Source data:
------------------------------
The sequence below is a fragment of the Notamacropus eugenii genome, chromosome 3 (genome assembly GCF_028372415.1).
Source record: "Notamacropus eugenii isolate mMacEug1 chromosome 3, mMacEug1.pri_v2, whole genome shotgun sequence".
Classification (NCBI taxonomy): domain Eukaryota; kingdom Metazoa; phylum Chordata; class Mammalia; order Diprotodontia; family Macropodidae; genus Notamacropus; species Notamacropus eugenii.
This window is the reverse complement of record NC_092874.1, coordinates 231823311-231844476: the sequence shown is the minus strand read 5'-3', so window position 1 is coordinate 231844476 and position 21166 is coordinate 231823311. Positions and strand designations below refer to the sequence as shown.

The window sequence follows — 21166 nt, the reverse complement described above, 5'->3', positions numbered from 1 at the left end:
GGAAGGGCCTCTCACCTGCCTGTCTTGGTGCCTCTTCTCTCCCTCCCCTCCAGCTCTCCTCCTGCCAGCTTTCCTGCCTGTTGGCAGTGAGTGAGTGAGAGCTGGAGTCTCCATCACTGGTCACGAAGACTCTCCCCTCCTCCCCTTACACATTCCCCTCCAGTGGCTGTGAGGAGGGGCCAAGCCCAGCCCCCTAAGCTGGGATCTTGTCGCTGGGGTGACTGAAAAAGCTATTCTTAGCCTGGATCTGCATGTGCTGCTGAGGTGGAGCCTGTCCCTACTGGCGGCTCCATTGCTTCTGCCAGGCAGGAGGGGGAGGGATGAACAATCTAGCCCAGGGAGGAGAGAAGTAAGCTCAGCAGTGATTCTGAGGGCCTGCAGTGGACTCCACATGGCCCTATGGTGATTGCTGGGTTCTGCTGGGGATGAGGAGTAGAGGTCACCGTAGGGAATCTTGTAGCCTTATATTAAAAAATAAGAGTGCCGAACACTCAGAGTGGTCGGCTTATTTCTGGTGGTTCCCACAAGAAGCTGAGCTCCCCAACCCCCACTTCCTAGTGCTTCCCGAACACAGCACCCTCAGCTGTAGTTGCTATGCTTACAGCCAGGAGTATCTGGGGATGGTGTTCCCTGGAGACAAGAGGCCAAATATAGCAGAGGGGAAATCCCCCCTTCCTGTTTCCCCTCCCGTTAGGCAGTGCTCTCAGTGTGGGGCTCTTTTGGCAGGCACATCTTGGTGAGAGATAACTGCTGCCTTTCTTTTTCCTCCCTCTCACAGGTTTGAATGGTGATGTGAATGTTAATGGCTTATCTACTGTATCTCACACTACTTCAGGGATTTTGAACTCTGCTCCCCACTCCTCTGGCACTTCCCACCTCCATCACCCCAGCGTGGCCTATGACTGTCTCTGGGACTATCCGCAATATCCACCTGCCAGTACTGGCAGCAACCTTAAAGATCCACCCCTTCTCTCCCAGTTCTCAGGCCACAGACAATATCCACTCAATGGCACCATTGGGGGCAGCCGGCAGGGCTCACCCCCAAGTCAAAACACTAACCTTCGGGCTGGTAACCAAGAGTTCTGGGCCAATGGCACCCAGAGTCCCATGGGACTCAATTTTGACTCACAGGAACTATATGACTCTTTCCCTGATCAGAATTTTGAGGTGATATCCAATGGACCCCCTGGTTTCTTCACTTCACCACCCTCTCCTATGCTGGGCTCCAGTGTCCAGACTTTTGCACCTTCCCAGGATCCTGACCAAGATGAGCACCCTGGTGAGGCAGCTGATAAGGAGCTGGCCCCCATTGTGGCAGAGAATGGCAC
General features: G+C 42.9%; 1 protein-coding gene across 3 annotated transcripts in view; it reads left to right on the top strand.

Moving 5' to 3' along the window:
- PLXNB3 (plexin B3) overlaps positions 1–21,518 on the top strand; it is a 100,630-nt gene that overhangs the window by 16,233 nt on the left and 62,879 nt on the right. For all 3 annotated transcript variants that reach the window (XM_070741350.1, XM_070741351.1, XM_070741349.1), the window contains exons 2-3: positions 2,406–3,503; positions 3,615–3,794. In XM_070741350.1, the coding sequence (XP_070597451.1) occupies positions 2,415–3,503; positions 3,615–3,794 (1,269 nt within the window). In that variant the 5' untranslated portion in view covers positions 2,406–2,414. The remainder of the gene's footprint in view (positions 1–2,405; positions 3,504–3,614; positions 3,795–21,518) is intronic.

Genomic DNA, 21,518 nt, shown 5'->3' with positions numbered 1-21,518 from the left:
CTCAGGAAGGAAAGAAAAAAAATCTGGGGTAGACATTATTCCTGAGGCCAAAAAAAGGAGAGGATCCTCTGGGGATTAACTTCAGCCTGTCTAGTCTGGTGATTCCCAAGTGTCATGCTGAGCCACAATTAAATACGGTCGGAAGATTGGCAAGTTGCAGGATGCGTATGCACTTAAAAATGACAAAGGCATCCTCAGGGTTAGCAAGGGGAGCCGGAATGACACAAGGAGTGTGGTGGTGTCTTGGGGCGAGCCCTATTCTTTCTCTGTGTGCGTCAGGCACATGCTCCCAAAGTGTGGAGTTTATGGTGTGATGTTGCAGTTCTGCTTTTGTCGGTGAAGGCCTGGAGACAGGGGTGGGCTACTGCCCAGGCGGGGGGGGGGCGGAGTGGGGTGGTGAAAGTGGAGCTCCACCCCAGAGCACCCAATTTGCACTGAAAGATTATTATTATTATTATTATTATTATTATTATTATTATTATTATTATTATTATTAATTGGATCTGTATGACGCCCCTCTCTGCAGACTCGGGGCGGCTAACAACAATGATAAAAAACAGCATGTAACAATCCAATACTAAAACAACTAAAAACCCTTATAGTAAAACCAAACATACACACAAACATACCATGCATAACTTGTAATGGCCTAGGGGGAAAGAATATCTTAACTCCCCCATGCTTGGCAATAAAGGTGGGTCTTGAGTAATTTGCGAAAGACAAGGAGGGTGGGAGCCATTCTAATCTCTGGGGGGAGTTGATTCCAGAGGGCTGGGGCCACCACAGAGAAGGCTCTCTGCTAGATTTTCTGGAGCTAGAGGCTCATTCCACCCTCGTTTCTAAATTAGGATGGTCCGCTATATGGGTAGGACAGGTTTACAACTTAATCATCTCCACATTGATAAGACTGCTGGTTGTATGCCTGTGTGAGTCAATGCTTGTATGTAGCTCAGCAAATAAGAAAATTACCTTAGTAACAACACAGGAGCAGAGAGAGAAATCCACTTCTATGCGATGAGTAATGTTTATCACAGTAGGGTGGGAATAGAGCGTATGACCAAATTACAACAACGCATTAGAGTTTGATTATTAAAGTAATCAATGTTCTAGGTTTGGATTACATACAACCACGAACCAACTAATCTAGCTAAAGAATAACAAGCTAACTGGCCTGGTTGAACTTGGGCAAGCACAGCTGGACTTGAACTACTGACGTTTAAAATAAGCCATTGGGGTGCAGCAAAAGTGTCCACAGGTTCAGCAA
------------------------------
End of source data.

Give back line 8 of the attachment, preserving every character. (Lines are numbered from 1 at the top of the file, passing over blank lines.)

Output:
Moving 5' to 3' along the window: